Initiative 1: Uplifting Voices
For years, the trained facilitators within our Community of Practice (CoP) have been the core of our strength and the source of our innovation. In 2021, AWBW is committed to financially invest in them as leaders and artists, uplifting their lived experience as a foundation for future growth.
As a consistent practice reflective of our values as an organization, facilitators creating or leading workshops will receive financial compensation for their time and insight. That support won’t just honor and promote their ingenuity — it will help cultivate leadership within the CoP and preserve the longevity of AWBW itself.
Additionally, as our 600+ facilitators are empowered to innovate alongside one another, their collective creativity will enable the entire CoP to grow — and to respond to new challenges in the years ahead. As the reach of AWBW expands, it is crucial the diversity of leadership within the CoP expands to more accurately reflect a range of marginalized communities across this country.
- Cultivate leadership & co-facilitation opportunities — compensate Windows Facilitators and showcasing the diversity of lived experience within our CoP. Facilitators will be encouraged to moderate sector-specific affinity groups, create new workshops, and enjoy fresh opportunities for interpersonal engagement.
- Facilitator spotlight videos — celebrate their breadth of lived and professional experience while reflecting AWBW’s impact on their communities. Each video will be designed to forge deeper connections between AWBW, community stakeholders, and the work they support.
- Peer-to-peer check-ins — empower facilitators to mentor and guide one another, ultimately expanding the capacity of AWBW beyond its internal staff, and generating development opportunities for our growing community
- Program leadership groups— form affinity communities and enabling specialized, sector-oriented sounding boards to respond to unique challenges and opportunities — each based on specific feedback from facilitators serving those communities
- Virtual art and resource gallery — offer an accessible virtual space where facilitators can upload the artwork, testimonials, and stories of participants — all organized so funders and potential program partners can easily find subjects of personal interest
"Raising My Voice" by Youth Art Workshop Participant
AWBW Community Story Tree, 2006
AWBW’s Art Transforming Trauma Conference, 2016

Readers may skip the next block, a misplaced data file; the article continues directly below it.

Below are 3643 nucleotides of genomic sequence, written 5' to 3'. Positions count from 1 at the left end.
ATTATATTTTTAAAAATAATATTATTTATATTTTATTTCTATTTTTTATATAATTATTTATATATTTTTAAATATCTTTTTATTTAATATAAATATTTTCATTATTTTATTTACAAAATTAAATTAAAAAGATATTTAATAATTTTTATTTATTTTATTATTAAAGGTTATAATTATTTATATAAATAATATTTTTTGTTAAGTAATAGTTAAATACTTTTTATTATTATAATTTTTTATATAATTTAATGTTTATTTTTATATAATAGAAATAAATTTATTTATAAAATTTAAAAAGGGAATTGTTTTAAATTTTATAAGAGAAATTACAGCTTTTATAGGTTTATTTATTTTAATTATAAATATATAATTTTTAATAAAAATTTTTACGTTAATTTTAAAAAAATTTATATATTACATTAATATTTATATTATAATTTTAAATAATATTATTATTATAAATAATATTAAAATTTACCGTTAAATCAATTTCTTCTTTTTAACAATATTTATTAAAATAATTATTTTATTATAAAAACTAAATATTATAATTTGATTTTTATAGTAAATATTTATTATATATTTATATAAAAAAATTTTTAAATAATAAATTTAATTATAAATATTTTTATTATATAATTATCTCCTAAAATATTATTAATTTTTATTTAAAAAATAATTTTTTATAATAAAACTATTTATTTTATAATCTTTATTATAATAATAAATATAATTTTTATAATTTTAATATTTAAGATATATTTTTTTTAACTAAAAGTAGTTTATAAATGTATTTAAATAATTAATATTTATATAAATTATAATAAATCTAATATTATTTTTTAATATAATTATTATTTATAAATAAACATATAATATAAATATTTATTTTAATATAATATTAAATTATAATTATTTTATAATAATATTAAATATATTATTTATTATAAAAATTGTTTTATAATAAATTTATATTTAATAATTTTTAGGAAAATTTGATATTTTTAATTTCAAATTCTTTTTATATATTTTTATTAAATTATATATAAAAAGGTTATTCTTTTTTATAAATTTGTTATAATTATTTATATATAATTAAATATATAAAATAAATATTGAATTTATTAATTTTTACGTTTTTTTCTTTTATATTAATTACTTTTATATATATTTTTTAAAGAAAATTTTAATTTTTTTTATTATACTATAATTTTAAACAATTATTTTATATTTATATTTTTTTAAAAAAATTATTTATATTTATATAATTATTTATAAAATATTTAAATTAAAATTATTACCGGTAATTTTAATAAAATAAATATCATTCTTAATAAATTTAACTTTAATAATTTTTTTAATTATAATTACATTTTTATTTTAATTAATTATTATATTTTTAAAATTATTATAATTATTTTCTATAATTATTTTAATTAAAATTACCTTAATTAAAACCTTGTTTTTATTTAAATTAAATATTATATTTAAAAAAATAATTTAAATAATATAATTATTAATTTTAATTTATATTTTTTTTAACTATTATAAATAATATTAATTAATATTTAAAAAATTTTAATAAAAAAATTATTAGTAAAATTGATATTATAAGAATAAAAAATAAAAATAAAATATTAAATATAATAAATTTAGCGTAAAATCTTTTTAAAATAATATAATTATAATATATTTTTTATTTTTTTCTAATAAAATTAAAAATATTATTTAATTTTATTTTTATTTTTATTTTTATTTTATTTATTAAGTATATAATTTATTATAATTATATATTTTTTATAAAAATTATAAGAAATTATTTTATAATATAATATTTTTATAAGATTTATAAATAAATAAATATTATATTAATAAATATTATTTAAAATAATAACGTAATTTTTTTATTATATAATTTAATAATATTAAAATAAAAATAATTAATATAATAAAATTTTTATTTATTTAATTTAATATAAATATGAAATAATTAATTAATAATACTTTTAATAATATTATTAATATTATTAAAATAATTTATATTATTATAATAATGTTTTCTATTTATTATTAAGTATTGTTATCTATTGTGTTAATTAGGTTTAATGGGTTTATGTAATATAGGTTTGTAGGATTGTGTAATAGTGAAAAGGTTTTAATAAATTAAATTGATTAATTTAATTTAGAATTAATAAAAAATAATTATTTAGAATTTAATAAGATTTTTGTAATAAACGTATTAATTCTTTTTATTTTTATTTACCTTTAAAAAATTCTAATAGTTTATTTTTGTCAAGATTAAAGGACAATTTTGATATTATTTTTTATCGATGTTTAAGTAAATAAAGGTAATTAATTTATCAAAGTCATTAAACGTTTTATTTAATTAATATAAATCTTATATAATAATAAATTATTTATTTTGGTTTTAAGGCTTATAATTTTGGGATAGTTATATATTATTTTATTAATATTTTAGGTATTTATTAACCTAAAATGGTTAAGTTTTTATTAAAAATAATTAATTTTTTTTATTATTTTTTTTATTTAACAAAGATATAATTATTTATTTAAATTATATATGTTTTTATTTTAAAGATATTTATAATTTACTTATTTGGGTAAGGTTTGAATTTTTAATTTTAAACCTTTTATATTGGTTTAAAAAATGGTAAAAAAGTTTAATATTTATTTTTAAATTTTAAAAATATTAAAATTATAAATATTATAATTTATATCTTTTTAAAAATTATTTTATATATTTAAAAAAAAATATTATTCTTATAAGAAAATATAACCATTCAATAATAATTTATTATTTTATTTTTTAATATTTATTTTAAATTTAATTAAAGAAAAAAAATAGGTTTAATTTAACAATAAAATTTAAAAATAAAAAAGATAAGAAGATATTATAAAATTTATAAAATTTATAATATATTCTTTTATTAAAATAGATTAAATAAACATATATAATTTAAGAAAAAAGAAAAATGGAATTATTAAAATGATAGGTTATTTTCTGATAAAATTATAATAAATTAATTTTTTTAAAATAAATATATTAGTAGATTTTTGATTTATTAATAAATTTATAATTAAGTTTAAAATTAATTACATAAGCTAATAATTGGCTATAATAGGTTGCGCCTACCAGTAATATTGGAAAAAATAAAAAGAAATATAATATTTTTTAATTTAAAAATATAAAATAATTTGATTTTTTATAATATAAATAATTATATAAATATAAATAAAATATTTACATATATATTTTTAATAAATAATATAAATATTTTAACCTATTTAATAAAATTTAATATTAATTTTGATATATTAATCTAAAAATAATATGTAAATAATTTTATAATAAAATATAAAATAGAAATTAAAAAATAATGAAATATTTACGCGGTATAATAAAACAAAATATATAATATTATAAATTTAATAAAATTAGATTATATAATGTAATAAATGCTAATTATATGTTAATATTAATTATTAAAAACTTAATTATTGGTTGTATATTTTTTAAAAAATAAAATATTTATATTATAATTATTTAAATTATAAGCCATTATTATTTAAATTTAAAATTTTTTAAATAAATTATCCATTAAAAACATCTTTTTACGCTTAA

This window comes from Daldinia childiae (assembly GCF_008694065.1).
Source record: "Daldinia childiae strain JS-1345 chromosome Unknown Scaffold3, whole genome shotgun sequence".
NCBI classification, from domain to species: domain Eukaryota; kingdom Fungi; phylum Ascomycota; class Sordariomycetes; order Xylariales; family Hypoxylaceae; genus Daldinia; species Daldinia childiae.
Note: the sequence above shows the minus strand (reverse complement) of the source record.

Each month we’ll be highlighting a unique perspective from our national network of Windows Facilitators. We invite you to hear their stories and insights and reflect on their unique approaches to using art for healing and transformation.
A domestic violence and sexual abuse survivor herself, Karen experienced Windows workshops while living in a shelter before becoming a Facilitator in 2014. Here she shares the crucial role art has played in her and her daughter’s journey from victims to survivors.
Arzie Umali, MPA, MFA
Senior Assistant Director, Women’s Center at University of Missouri – Kansas City
As students return to school, it is essential to acknowledge the value of self-care. Through experiencing the Windows Program, the culture around self-care throughout the UMKC campus has shifted, where all departments are recognizing its importance for students, staff, and faculty alike.
Lucy has been a part of AWBW since the beginning, officially becoming a trained facilitator in 1993. Here she speaks about the power of art in advocacy work — how sharing survivor art when lobbying got legislators to pay attention to what advocates were fighting for, leading to change in laws and policies.
In this moving video celebrating Pride Month, Stacia shares about using her training as a Windows Facilitator in her journey as the mother of a transgender daughter, including creating art with fellow mothers of LGBTQ+ youth in the Asian American and Pacific Islander community.
A Windows Facilitator since 2014, Sally shares how art is a tool for healing and destigmatizing mental health in schools, where trauma shows up as “smiling faces with broken hearts and unexplained symptoms and behaviors.”
Daniel Domaguin, LCSW
Behavioral Health Clinical Manager, California Rural Indian Health Board, Inc.
A Windows Facilitator since 2012, Daniel shares his experience engaging a Native American community affected by multiple suicides through AWBW’s I CAN WE CAN workshop.